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Scott Mooneyham: Perdue shows foresight on Yadkin issue

RALEIGH ó Gov. Beverly Perdue has gotten knocked around a lot lately in the press, in the legislature and in the public.
That will happen when you support a big tax hike, and then get squeamish when you talk about it publicly. It’s hard to argue that Perdue came out looking good as she skirmished with legislators over taxes and a $19 billion state budget.
But on another policy issue, Perdue has shown some foresight a bit lacking among her legislative critics.
A couple of months ago, Perdue decided to oppose the federal re-licensing of four dams on the Yadkin River owned by a subsidiary of aluminum-maker Alcoa. The governor was apparently convinced by Stanly County officials that Alcoa didn’t deserve to keep the license, and with it control of the water and its flow, after the company shut down aluminum smelting operations and eliminated 1,000 jobs.
Over in the General Assembly, two Republican senators from the area began pushing the idea of creating a state-backed trust to take control of the dams should Alcoa lose its bid for another 50-year federal license. Their bill cleared the Senate, finally passed two House committees, but then was resoundingly defeated on the House floor.
The issues raised by the re-licensing and the bid to stop it are complicated. The rights of the parties involved are critical and conflicted.
The legislators who stood up on the House floor to oppose the bill spoke of property rights, of how the state shouldn’t be trying to push aside Alcoa and take over its operations. The state’s action would be precedent-setting, discouraging business.
The bill’s supporters had a different take: The water belongs to the people, not Alcoa; the people set aside their rights of control temporarily ó through the federal license ó in exchange for the benefit of jobs; without those jobs, the water rights shouldn’t continue to be granted.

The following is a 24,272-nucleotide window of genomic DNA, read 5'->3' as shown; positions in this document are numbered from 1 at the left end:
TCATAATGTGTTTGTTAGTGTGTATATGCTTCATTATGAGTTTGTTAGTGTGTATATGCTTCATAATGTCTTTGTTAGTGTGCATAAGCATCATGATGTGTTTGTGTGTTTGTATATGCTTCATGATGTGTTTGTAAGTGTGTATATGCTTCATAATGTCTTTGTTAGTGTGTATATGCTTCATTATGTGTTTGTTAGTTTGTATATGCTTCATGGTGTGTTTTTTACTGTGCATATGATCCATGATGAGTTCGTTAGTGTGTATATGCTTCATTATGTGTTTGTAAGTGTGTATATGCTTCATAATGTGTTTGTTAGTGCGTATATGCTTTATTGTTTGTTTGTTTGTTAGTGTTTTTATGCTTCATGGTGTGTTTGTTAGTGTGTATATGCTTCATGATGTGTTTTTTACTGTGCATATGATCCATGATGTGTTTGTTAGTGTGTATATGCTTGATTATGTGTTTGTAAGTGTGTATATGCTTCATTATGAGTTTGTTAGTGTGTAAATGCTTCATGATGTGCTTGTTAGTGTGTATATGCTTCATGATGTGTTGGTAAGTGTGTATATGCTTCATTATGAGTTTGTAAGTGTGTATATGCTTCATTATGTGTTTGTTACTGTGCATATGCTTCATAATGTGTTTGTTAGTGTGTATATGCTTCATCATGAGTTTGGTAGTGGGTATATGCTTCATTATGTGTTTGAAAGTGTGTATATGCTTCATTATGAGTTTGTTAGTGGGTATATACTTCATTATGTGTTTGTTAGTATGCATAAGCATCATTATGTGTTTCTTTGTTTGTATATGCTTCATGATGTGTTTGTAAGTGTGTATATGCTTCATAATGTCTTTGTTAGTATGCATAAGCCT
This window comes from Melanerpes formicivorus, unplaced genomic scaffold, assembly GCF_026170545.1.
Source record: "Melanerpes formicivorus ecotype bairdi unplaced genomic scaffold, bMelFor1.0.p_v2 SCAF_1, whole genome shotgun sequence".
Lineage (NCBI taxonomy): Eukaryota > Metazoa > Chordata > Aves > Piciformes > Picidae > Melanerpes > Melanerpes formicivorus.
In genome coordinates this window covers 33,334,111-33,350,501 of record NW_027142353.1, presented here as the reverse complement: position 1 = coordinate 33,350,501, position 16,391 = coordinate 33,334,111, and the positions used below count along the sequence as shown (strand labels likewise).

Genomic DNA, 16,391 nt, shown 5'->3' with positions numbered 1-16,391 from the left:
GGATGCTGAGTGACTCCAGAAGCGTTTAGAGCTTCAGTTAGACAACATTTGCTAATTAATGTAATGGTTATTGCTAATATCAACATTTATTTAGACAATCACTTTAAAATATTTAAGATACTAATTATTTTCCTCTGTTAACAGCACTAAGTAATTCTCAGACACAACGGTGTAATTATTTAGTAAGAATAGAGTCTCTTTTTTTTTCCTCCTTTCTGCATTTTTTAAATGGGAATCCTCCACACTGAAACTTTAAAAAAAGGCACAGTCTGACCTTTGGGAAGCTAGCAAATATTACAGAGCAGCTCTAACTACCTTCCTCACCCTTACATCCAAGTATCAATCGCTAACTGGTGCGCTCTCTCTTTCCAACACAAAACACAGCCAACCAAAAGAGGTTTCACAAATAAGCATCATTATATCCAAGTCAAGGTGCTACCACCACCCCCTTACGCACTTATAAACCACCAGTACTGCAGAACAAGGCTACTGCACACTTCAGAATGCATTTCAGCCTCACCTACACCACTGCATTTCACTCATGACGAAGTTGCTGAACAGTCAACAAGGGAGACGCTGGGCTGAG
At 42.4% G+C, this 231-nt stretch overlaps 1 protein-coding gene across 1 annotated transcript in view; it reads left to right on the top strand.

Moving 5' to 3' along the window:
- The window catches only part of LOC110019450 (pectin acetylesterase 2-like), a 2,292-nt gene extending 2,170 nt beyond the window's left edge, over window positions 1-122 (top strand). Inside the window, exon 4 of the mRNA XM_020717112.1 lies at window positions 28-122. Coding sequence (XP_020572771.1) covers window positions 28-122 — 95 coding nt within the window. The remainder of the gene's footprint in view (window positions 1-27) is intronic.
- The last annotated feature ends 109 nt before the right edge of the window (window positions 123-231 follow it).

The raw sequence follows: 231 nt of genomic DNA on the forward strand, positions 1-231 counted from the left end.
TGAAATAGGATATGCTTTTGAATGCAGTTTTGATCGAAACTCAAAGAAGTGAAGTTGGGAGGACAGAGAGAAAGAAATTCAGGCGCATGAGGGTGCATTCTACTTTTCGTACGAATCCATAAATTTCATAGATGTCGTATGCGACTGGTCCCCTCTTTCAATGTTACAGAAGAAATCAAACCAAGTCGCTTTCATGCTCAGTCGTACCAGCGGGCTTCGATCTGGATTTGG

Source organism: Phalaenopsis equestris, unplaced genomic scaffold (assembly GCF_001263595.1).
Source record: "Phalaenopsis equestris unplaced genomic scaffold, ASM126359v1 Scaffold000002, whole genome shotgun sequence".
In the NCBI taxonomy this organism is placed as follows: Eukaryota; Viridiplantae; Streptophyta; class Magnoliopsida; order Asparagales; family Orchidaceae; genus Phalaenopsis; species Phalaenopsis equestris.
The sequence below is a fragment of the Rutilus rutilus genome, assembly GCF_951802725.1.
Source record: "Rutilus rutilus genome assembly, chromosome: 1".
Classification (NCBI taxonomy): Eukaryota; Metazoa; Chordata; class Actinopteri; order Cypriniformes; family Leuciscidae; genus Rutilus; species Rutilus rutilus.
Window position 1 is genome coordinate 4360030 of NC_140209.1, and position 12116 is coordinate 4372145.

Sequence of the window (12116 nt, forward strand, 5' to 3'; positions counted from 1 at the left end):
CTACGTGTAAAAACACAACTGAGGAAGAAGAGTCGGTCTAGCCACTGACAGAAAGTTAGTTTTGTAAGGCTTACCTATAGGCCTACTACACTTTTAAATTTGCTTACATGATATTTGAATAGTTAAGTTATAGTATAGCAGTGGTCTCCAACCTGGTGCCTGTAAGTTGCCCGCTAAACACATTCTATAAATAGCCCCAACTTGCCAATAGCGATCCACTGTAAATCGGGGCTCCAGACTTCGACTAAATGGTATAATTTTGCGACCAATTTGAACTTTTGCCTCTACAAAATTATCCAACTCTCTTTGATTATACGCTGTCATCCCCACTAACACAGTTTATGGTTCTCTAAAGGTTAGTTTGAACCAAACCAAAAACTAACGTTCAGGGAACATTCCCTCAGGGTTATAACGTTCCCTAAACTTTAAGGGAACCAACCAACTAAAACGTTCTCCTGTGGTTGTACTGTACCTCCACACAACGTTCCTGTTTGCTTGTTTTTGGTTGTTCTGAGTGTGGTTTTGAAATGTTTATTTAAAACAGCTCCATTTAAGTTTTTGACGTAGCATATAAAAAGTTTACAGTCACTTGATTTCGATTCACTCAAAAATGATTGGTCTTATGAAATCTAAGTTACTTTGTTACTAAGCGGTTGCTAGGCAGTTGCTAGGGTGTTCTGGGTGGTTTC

“Unless you live in this basin, you don’t know what it’s like to have every drop of water that you rely on to be controlled by a private company,” said Rep. Pryor Gibson, an Anson County Democrat.
Whispers and shouts accompanied the debate. After one House committee meeting, an Alcoa supporter and a lobbyist representing Stanly County began loudly arguing, the word “lies” batted about. Some who watched the maneuvering whispered about underhanded moves.
Much of the talk doesn’t really matter. Or at least, in 20 or 30 years, it won’t.
What will matter then is whether state government, and the local governments in the Yadkin River Valley, are able to manage the available water so that communities can grow and thrive.
If they don’t have that control, and if those communities suffer as a consequence, the children and young adults living in those communities today, when they’re 30 and 40 years old, will look back on this legislature’s decision with disdain.
They’ll know that the then-governor showed some foresight.
They’ll know that a bunch of crotchety legislators who made a fuss about property rights didn’t.
– – –
Scott Mooneyham writes about state government for Capitol Press Association.

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